Assessing the Quality and Quantity of our Nation's Waters

Recent reports examine the health of the streams and rivers across the country, plus report on the progress for the National Water Census.

James Laughlin

I was struck recently by the timing of two reports released within days of each other. One was a report to Congress on the progress of the National Water Census, which is being developed by the USGS. The other was EPA’s survey of the health of streams and rivers across the country.

On one level, I feel we should already have a pretty good handle on this information. It's such a natural thing to track and monitor. It's something we should have been doing for decades. But, of course, we haven't. To be honest, I can only imagine the difficulty of sending people out across the country to actually walk the streams and rivers and make the necessary measurements. This is a big country and that's a lot of walking.

Working on the theory that you can't manage what you don't measure, the Water Census is designed to help us understand both the quantity and quality of the water resources in the United States and identify any long term trends in water availability. One goal is to better forecast the availability of water as we move into an uncertain future.

The last national assessment of water resources was conducted in 1978. A lot has changed since then, especially when it comes to the state of the nation's aquifers. For the current assessment, Congress authorized $20 million for each of fiscal years 2009 through 2023, but the first appropriation for the program was only $4 million in FY 2011, followed by $6 million in FY 2012.

The USGS is initially focusing on areas with significant competition for water availability and with existing or emerging conflicts over water supply, such as the Delaware, Colorado and Apalachicola-Chattahoochee-Flint River Basins. Increasing populations, more volatile stream flows, energy development and municipal demands, and the uncertain effects of a changing climate all highlight the need for improved understanding of water use and water availability across the country.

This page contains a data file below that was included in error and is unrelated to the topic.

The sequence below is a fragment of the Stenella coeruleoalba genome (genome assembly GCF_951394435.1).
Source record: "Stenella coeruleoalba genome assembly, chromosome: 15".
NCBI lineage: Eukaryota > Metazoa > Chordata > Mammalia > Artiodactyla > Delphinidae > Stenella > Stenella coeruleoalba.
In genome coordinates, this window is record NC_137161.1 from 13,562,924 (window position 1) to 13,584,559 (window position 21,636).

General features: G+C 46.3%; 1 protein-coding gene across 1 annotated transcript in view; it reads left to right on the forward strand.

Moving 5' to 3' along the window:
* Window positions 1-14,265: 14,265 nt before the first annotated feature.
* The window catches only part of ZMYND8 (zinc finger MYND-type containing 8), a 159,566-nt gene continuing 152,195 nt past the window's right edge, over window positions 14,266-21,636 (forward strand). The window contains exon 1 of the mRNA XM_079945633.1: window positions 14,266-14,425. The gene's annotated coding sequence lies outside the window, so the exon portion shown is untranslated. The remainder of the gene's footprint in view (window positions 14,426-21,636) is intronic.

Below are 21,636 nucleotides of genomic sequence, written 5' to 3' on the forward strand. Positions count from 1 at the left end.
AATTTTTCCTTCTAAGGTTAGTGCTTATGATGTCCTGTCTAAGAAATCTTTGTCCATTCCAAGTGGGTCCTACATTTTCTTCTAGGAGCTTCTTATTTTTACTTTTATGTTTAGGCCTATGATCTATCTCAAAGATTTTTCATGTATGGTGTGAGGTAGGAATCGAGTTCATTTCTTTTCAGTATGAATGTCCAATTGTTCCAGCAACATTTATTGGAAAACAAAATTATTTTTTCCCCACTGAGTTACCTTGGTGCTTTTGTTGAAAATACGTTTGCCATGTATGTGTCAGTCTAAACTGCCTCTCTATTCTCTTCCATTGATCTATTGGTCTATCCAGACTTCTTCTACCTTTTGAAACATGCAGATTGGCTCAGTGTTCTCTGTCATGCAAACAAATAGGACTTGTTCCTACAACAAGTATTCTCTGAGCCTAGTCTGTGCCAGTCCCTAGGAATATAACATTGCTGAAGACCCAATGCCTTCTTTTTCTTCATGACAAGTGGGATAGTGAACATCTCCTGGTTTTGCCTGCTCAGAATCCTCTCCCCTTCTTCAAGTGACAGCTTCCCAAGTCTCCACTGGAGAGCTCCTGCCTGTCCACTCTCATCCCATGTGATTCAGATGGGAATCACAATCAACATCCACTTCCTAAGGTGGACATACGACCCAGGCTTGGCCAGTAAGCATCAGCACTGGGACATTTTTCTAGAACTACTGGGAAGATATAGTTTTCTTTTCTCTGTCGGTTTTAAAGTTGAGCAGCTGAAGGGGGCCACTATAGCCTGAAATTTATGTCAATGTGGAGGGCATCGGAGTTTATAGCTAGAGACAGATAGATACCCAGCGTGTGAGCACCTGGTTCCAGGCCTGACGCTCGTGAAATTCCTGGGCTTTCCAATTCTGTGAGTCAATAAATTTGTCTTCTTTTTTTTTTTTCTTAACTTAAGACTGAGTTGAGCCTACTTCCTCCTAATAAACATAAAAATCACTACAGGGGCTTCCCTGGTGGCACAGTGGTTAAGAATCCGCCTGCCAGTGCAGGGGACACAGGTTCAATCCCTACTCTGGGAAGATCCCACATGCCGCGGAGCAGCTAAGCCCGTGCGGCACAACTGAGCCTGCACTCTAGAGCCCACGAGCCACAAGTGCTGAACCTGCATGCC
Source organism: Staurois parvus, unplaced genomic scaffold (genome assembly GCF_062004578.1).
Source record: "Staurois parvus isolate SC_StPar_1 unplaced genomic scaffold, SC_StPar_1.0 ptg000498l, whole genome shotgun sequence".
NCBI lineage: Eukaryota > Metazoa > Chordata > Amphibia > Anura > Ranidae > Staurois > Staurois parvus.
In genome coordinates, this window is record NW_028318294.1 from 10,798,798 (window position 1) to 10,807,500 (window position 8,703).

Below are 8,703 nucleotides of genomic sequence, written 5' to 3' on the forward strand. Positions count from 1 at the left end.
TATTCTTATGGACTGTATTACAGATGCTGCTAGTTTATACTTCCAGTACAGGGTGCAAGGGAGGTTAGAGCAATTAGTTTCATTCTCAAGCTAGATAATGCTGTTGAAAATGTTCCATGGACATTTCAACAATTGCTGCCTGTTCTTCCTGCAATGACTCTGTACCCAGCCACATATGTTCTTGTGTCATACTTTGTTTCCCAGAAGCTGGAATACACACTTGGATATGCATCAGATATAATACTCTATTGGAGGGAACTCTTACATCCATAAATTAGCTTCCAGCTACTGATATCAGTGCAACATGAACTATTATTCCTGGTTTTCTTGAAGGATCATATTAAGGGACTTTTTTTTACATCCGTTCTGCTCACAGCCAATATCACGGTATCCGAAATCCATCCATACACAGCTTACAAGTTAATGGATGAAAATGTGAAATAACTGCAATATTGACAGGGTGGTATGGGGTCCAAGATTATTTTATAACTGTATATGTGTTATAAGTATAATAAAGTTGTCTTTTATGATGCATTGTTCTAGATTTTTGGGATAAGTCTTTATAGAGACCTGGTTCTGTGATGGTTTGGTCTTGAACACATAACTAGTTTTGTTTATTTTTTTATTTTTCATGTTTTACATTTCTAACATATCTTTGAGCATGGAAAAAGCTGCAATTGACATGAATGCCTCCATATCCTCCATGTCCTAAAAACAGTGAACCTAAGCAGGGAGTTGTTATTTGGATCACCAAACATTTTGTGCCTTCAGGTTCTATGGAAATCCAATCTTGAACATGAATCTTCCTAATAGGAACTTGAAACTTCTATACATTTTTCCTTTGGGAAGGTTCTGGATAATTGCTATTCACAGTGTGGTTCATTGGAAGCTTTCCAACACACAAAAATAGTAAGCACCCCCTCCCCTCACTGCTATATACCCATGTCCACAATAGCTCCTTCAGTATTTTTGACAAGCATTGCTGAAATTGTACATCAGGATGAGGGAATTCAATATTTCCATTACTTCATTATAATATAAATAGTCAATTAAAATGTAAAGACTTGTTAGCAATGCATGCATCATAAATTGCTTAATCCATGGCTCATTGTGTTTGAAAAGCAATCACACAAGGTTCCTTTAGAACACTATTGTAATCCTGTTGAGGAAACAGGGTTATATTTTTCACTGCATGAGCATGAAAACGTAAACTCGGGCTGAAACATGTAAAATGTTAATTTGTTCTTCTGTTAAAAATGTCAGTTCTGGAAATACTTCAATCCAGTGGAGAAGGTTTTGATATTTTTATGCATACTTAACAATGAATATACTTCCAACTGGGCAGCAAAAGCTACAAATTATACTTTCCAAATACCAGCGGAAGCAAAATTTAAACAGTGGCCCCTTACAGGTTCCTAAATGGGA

For the health assessment of rivers and streams, more than 85 field crews spread out across the country during the summers of 2008 and 2009, sampling 1,924 river and stream sites. Using standardized field methods, they sampled everything from large rivers to small mountain streams. The long-term goal of the project was to determine whether our rivers and streams are getting cleaner and how we might best invest in protecting and restoring them.

This was the first full-scale national assessment of streams and rivers. An earlier study, in 2004, focused on the health of wadeable streams.

The researchers found that more than half of the nation's rivers (55 percent) were in poor condition for aquatic life, while only about 21 percent were in good condition. Of the three major climatic regions studied (Eastern Highlands, Plains and Lowlands and West), the West was in the best biological condition, with 42 percent of river and stream length in good condition, while the Plains region was in the worst condition, with only 16 percent of streams rated in good condition.

Not surprisingly, nitrogen and phosphorus were major stressors, with 27 percent of rivers and streams suffering from high levels of nitrogen and 40 percent with high levels of phosphorus. Researchers also found increased levels of bacteria and mercury, plus continued pressure from human disturbance.

The National Water Census report, Progress Toward Establishing a National Assessment of Water Availability and Use, is available at: http://pubs.usgs.gov/circular/1384. For more information on the National Rivers & Streams Assessment, visit www.epa.gov/aquaticsurveys.

James LaughlinJames Laughlin, Managing Editor
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